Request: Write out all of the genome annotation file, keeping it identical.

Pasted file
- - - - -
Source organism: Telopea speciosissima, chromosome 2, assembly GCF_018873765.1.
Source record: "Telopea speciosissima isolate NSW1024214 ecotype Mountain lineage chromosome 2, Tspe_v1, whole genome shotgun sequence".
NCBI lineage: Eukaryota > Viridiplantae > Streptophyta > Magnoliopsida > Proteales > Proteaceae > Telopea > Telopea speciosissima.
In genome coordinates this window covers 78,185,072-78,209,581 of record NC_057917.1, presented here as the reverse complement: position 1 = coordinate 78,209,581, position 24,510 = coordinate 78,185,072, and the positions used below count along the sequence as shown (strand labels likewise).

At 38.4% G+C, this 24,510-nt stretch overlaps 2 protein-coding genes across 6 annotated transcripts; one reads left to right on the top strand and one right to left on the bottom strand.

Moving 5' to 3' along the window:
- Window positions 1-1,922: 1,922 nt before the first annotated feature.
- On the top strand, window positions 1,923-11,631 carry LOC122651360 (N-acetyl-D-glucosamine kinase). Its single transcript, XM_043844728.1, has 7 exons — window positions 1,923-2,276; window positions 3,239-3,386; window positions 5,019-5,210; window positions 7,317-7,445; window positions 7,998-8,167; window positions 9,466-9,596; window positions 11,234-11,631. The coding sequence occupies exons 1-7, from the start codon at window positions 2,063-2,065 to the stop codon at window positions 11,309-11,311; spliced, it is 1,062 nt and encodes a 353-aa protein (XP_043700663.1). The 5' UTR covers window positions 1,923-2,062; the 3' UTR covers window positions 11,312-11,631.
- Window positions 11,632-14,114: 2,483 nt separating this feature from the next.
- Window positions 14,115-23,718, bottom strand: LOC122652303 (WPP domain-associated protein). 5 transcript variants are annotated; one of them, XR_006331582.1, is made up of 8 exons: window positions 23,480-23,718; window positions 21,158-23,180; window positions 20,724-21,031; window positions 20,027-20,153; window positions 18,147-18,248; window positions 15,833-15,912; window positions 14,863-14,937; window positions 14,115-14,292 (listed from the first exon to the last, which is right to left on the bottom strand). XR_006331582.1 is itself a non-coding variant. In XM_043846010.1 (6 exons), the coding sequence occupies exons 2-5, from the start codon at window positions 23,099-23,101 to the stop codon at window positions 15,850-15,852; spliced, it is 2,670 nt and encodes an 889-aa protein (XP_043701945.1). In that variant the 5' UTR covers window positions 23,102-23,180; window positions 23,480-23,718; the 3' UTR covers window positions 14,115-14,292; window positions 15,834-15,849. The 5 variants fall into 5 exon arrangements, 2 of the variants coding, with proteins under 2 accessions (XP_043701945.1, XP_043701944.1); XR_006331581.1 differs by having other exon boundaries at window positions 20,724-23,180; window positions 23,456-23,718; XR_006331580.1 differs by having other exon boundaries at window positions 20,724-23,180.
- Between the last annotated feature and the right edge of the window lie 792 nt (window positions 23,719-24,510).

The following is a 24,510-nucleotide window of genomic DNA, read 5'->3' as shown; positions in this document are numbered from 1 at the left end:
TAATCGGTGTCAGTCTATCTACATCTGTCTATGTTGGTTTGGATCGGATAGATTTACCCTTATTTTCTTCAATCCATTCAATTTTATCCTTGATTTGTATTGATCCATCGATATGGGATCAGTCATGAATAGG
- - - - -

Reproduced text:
Source organism: Telopea speciosissima, chromosome 2, assembly GCF_018873765.1.
Source record: "Telopea speciosissima isolate NSW1024214 ecotype Mountain lineage chromosome 2, Tspe_v1, whole genome shotgun sequence".
NCBI lineage: Eukaryota > Viridiplantae > Streptophyta > Magnoliopsida > Proteales > Proteaceae > Telopea > Telopea speciosissima.
In genome coordinates this window covers 78,185,072-78,209,581 of record NC_057917.1, presented here as the reverse complement: position 1 = coordinate 78,209,581, position 24,510 = coordinate 78,185,072, and the positions used below count along the sequence as shown (strand labels likewise).

At 38.4% G+C, this 24,510-nt stretch overlaps 2 protein-coding genes across 6 annotated transcripts; one reads left to right on the top strand and one right to left on the bottom strand.

Moving 5' to 3' along the window:
- Window positions 1-1,922: 1,922 nt before the first annotated feature.
- On the top strand, window positions 1,923-11,631 carry LOC122651360 (N-acetyl-D-glucosamine kinase). Its single transcript, XM_043844728.1, has 7 exons — window positions 1,923-2,276; window positions 3,239-3,386; window positions 5,019-5,210; window positions 7,317-7,445; window positions 7,998-8,167; window positions 9,466-9,596; window positions 11,234-11,631. The coding sequence occupies exons 1-7, from the start codon at window positions 2,063-2,065 to the stop codon at window positions 11,309-11,311; spliced, it is 1,062 nt and encodes a 353-aa protein (XP_043700663.1). The 5' UTR covers window positions 1,923-2,062; the 3' UTR covers window positions 11,312-11,631.
- Window positions 11,632-14,114: 2,483 nt separating this feature from the next.
- Window positions 14,115-23,718, bottom strand: LOC122652303 (WPP domain-associated protein). 5 transcript variants are annotated; one of them, XR_006331582.1, is made up of 8 exons: window positions 23,480-23,718; window positions 21,158-23,180; window positions 20,724-21,031; window positions 20,027-20,153; window positions 18,147-18,248; window positions 15,833-15,912; window positions 14,863-14,937; window positions 14,115-14,292 (listed from the first exon to the last, which is right to left on the bottom strand). XR_006331582.1 is itself a non-coding variant. In XM_043846010.1 (6 exons), the coding sequence occupies exons 2-5, from the start codon at window positions 23,099-23,101 to the stop codon at window positions 15,850-15,852; spliced, it is 2,670 nt and encodes an 889-aa protein (XP_043701945.1). In that variant the 5' UTR covers window positions 23,102-23,180; window positions 23,480-23,718; the 3' UTR covers window positions 14,115-14,292; window positions 15,834-15,849. The 5 variants fall into 5 exon arrangements, 2 of the variants coding, with proteins under 2 accessions (XP_043701945.1, XP_043701944.1); XR_006331581.1 differs by having other exon boundaries at window positions 20,724-23,180; window positions 23,456-23,718; XR_006331580.1 differs by having other exon boundaries at window positions 20,724-23,180.
- Between the last annotated feature and the right edge of the window lie 792 nt (window positions 23,719-24,510).

The following is a 24,510-nucleotide window of genomic DNA, read 5'->3' as shown; positions in this document are numbered from 1 at the left end:
TAATCGGTGTCAGTCTATCTACATCTGTCTATGTTGGTTTGGATCGGATAGATTTACCCTTATTTTCTTCAATCCATTCAATTTTATCCTTGATTTGTATTGATCCATCGATATGGGATCAGTCATGAATAGG